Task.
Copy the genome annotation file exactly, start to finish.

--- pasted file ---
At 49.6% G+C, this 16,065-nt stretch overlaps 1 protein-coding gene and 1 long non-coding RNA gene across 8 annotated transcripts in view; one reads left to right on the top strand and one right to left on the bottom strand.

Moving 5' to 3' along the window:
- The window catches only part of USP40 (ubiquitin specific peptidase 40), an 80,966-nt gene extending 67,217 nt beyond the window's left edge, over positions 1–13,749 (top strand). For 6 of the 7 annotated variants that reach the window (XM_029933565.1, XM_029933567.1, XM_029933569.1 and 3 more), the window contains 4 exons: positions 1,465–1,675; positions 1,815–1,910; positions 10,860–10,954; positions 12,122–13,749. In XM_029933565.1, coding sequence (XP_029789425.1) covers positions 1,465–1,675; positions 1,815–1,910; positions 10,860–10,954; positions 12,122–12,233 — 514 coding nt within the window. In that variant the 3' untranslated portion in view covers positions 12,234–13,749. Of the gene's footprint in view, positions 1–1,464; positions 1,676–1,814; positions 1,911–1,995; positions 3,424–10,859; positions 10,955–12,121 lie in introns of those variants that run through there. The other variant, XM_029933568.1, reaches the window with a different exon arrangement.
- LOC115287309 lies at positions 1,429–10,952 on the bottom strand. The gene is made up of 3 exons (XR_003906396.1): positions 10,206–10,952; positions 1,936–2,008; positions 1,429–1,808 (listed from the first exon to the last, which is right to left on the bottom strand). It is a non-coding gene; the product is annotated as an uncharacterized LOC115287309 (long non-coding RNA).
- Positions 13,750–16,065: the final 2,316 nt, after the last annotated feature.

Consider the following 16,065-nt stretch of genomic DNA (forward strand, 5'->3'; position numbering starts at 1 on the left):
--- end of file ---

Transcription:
At 49.6% G+C, this 16,065-nt stretch overlaps 1 protein-coding gene and 1 long non-coding RNA gene across 8 annotated transcripts in view; one reads left to right on the top strand and one right to left on the bottom strand.

Moving 5' to 3' along the window:
- The window catches only part of USP40 (ubiquitin specific peptidase 40), an 80,966-nt gene extending 67,217 nt beyond the window's left edge, over positions 1–13,749 (top strand). For 6 of the 7 annotated variants that reach the window (XM_029933565.1, XM_029933567.1, XM_029933569.1 and 3 more), the window contains 4 exons: positions 1,465–1,675; positions 1,815–1,910; positions 10,860–10,954; positions 12,122–13,749. In XM_029933565.1, coding sequence (XP_029789425.1) covers positions 1,465–1,675; positions 1,815–1,910; positions 10,860–10,954; positions 12,122–12,233 — 514 coding nt within the window. In that variant the 3' untranslated portion in view covers positions 12,234–13,749. Of the gene's footprint in view, positions 1–1,464; positions 1,676–1,814; positions 1,911–1,995; positions 3,424–10,859; positions 10,955–12,121 lie in introns of those variants that run through there. The other variant, XM_029933568.1, reaches the window with a different exon arrangement.
- LOC115287309 lies at positions 1,429–10,952 on the bottom strand. The gene is made up of 3 exons (XR_003906396.1): positions 10,206–10,952; positions 1,936–2,008; positions 1,429–1,808 (listed from the first exon to the last, which is right to left on the bottom strand). It is a non-coding gene; the product is annotated as an uncharacterized LOC115287309 (long non-coding RNA).
- Positions 13,750–16,065: the final 2,316 nt, after the last annotated feature.

Consider the following 16,065-nt stretch of genomic DNA (forward strand, 5'->3'; position numbering starts at 1 on the left):